Wyatt and Christian have known each other since before college, but time and circumstance can sweep even the closest of friends in different directions then unexpectedly back together. Recently single, the boxes in the corner of his apartment a reminder of how empty it now is, Christian is walking home when he sees Wyatt on his block and naturally invites him up.
Wyatt also having broken up with his fiancée, he is reticent to ask so it is Christian who makes the offer of a place to stay to tide him over, two men reconnecting in the alienating anonymity of the big city, their first night involving a double date with Christian’s boss Mara whom he has finally summed up the courage to ask out and her friend.
An already awkward evening made worse by an unexpected trip to the hospital emergency room, the men collapse exhausted when they get back, but Wyatt is woken from his nightmares to a ringing phone at four in the morning, a voice telling him that he must prepare for the war, that that soon they will enslave and butcher every good person. “Trust no one. Trust was no longer an option when we discovered them.”
The first collaboration of writer/director Perry Blackshear and his acting ensemble of MacLeod Andrews, Evan Dumouchel and Margaret Ying Drake, They Look Like People receives a belated British release three years after its premiere courtesy of the FrightFest Presents label which earlier this year released their followup, the enigmatic lure of The Siren.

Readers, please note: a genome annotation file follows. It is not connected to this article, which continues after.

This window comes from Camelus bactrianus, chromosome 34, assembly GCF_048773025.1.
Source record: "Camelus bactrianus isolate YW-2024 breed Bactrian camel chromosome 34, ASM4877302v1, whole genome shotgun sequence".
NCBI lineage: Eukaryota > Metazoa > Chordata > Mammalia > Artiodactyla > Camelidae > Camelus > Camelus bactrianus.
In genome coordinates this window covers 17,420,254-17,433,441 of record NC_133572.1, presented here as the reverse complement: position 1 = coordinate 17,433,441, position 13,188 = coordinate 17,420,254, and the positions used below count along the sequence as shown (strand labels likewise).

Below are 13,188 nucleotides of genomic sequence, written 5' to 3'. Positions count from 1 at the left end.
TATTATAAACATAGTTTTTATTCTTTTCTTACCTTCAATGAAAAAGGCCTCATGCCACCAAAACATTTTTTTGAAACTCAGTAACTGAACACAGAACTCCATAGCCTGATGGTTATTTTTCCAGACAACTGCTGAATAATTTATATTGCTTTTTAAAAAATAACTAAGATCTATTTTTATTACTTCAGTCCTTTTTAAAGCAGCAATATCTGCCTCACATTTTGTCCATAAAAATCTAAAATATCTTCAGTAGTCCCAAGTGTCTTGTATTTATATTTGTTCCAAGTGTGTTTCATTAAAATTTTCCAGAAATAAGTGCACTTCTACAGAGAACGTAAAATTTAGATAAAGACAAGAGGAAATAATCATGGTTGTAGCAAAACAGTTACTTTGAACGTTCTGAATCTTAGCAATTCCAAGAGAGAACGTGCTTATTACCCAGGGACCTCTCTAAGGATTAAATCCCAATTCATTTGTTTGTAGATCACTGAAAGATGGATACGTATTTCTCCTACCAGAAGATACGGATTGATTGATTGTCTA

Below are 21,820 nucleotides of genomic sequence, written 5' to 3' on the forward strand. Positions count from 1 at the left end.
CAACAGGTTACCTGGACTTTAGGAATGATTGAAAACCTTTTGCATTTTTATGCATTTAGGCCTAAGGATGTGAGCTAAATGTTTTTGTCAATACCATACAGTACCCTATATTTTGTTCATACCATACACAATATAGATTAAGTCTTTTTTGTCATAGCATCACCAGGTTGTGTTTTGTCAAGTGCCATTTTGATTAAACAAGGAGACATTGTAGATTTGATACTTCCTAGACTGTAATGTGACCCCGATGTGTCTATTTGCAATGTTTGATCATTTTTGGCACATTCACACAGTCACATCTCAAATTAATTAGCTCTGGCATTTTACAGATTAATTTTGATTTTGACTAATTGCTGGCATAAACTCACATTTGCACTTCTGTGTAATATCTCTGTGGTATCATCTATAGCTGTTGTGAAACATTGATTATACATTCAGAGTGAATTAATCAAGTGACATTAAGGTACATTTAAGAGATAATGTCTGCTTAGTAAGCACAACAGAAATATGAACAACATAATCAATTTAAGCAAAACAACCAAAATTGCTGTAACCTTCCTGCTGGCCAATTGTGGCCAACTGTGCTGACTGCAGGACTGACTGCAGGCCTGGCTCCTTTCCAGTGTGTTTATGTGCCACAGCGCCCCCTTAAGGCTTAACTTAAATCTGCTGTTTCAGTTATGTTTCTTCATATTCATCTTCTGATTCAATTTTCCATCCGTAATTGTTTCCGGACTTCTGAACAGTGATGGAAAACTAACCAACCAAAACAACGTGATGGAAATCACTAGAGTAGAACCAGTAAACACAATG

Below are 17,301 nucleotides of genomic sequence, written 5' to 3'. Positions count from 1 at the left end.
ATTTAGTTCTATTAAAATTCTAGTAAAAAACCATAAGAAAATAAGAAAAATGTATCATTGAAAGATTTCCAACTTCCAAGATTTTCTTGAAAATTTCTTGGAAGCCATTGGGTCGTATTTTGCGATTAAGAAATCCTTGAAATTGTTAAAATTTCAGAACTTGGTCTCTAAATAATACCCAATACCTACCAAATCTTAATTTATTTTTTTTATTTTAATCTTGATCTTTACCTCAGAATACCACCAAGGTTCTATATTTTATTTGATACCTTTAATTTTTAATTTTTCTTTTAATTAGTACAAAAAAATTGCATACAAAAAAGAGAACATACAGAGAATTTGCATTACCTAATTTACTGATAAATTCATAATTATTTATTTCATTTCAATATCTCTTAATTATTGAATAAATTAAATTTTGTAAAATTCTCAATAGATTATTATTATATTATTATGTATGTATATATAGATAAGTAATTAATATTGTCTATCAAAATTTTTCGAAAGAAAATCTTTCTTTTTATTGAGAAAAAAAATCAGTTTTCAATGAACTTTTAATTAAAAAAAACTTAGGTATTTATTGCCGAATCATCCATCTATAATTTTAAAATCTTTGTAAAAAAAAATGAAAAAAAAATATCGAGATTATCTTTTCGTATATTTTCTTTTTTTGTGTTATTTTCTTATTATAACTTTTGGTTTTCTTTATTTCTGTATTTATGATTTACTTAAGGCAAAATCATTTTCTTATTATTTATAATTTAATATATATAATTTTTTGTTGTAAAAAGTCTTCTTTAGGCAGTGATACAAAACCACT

Part Invasion of the Body Snatchers, part Donnie Darko, in They Look Like People Blackshear has captured the daylight paranoia of The Stepford Wives which makes commonplace objects and behaviour sinister, Wyatt caught in the same dilemma as Joanna Eberhart: “If I am wrong, I’m insane, but if I’m right, it’s even worse than if I was wrong.”
The friendship between Wyatt and Christian genuine and generous, devoid of macho posturing, they do not compete except in play, Christian adorably dopey around the far more capable Mara and aware that Wyatt is suffering but unaware of the extent of his psychosis or how far down the rabbit hole he will be pulled when Wyatt takes him into his confidence, telling him that there are aliens among them and that they look like people – except for their eyes.
The premise made disturbing by the matter-of-fact presentation, Wyatt prepares for the invasion with axes, rope and sulphuric acid, alone on the roof of their building with a nailgun watching the passersby on the street below, a lonely and terrifying feeling of power and responsibility in the hands of a man waiting for a sign which may come at any moment or may only be in his mind.
The manifestations of what may be his psychotic episodes accompanied by the sounds of bees, a swarming hive mentality in which he is losing himself, built around the sensitive performances of Andrews and Dumouchel They Look Like People is genuinely unsettling in its depiction of the symptoms of mental illness and the lengths to which a devoted friend will go for someone who is possibly already beyond help.
They Look Like People is available from Monday 8th July from FrightFest Presents